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Five-year hunt locates Saturn's 18th moon.

Five-year hunt locates Saturn's 18th moon

Add another moon to the list of natural satellites orbiting Saturn. Temporarily designated 1981 S13, the tiny moon apparently creates the 320-kilometer-wide "Encke's gap" in the planet's A-ring, the outermost of its clearly visible rings. Mark R. Showalter of NASA's Ames Research Center in Mountain View, Calif., confirmed the moon's presence in an analysis of photos taken by Voyager 2 during its 1981 Saturn flyby.

Indirect evidence of an undiscovered moon in the Voyager images first emerged in 1985 when Jeffrey N. Cuzzi and Jeffrey D. Scargle of Ames noticed wavy ripples, resembling the wake of a speedboat, along the inner and outer edges of Encke's gap. The two suggested that the ripples could be due to a small moon in the gap that pushes material away from its orbit. In 1986, Cuzzi and Showalter joined two other researchers in determining the orbit and mass of the proposed satellite. However, they found no trace of it in the best of the photos.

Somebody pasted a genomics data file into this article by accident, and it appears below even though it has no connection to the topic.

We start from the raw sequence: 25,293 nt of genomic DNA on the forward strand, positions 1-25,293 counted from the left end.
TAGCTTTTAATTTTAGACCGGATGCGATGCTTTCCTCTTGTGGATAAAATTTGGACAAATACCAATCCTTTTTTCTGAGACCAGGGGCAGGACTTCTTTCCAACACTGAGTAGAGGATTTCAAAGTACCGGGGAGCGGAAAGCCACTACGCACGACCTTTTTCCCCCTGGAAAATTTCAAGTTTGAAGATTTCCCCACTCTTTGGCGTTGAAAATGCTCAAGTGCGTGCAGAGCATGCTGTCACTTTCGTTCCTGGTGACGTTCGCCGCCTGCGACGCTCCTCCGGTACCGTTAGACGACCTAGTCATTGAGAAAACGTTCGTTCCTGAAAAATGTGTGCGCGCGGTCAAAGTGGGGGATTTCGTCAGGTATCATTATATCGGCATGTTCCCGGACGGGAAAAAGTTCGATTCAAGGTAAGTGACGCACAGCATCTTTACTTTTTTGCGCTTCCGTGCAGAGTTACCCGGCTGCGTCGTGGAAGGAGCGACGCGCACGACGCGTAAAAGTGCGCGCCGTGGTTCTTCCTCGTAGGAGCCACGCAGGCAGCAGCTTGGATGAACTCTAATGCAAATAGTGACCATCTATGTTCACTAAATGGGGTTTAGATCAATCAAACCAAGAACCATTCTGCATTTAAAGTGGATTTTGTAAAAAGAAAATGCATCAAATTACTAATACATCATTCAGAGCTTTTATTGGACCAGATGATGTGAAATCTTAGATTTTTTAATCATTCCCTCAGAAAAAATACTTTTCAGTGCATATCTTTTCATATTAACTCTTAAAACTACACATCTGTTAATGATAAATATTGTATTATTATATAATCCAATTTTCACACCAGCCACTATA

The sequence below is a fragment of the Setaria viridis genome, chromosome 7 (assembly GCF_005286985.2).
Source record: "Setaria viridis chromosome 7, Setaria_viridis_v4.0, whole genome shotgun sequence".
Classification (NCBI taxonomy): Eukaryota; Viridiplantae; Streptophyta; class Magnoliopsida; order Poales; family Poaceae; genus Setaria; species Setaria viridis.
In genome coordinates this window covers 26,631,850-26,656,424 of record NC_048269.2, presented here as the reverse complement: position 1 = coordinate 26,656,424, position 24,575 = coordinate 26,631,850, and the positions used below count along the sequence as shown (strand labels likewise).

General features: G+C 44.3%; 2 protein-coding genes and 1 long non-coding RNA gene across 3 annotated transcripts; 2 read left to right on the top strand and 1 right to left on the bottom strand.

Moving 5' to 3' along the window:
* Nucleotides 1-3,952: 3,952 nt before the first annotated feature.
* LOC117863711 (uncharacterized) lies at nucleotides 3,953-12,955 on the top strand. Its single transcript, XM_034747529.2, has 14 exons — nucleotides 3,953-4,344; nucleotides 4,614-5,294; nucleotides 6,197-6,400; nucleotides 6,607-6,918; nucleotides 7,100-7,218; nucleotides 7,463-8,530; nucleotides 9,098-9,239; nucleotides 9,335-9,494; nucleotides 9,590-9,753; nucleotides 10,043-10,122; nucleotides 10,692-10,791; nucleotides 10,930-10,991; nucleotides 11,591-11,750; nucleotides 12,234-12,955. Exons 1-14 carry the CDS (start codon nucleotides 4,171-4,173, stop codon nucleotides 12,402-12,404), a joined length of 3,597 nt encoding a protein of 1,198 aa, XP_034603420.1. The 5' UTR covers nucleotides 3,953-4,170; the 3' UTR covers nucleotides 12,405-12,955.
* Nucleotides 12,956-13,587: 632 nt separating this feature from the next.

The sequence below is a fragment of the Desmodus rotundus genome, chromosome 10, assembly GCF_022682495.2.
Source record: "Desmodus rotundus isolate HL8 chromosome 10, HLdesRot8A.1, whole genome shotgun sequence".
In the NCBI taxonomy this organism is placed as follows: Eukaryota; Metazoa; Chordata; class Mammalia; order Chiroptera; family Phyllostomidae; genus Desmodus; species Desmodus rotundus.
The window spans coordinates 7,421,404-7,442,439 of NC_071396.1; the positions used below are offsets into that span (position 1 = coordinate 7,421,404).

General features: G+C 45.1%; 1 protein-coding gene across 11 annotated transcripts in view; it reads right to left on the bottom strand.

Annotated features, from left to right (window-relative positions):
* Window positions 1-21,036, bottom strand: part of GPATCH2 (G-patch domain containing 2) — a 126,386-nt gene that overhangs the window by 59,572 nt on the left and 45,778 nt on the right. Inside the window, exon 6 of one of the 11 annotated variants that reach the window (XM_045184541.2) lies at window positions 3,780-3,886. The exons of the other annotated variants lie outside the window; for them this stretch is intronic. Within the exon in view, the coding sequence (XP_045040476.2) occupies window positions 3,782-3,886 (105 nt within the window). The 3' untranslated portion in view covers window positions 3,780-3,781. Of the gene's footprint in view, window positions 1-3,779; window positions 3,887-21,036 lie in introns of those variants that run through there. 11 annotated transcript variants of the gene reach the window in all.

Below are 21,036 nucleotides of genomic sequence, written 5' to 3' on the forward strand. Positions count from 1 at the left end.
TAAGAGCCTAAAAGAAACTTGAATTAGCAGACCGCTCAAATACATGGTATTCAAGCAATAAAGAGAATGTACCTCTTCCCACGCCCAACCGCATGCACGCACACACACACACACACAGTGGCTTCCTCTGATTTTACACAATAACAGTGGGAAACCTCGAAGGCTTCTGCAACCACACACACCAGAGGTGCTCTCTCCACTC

"The '86 study pretty much made an ironclad case that the moon was there, though it did not appear in any of the few dozen high-quality images we were studying at the time," Showalter says. Four more years passed before Showalter spotted the bright moonlet while using a computer program he wrote to analyze 30,000 lesser-quality Voyager photos.

"The consensus at first was that we wouldn't find it till Cassini gets there," he says. Cassini is a planned Saturn-orbiting spacecraft due to reach the planet in 2002; it will also carry a probe to plumb the atmosphere of Titan, Saturn's biggest moon.

The newly found moon measures about 20 kilometers in diameter and ranks as Saturn's smallest known satellite, the 18th confirmed to date. Showalter bases his size estimate on an assumed albedo (reflectivity) of 0.5, which he says resembles that of the other moons close to Saturn's rings. "An albedo of one-half is pretty bright," he adds, "so there really isn't much it could be covered with except water-ice."

Showalter would like to name the object Pan, after the Greek god of shepherds. Space scientists use the term "shepherding" to describe gravitational interactions among satellites and smaller particles in orbit "whereby a moon can repel ring material and clear open a gap," he explains. Official adoption of the name will require approval by the International Astronomical Union.
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Author:Eberhart, Jonathan
Publication:Science News
Date:Aug 4, 1990
Words:398
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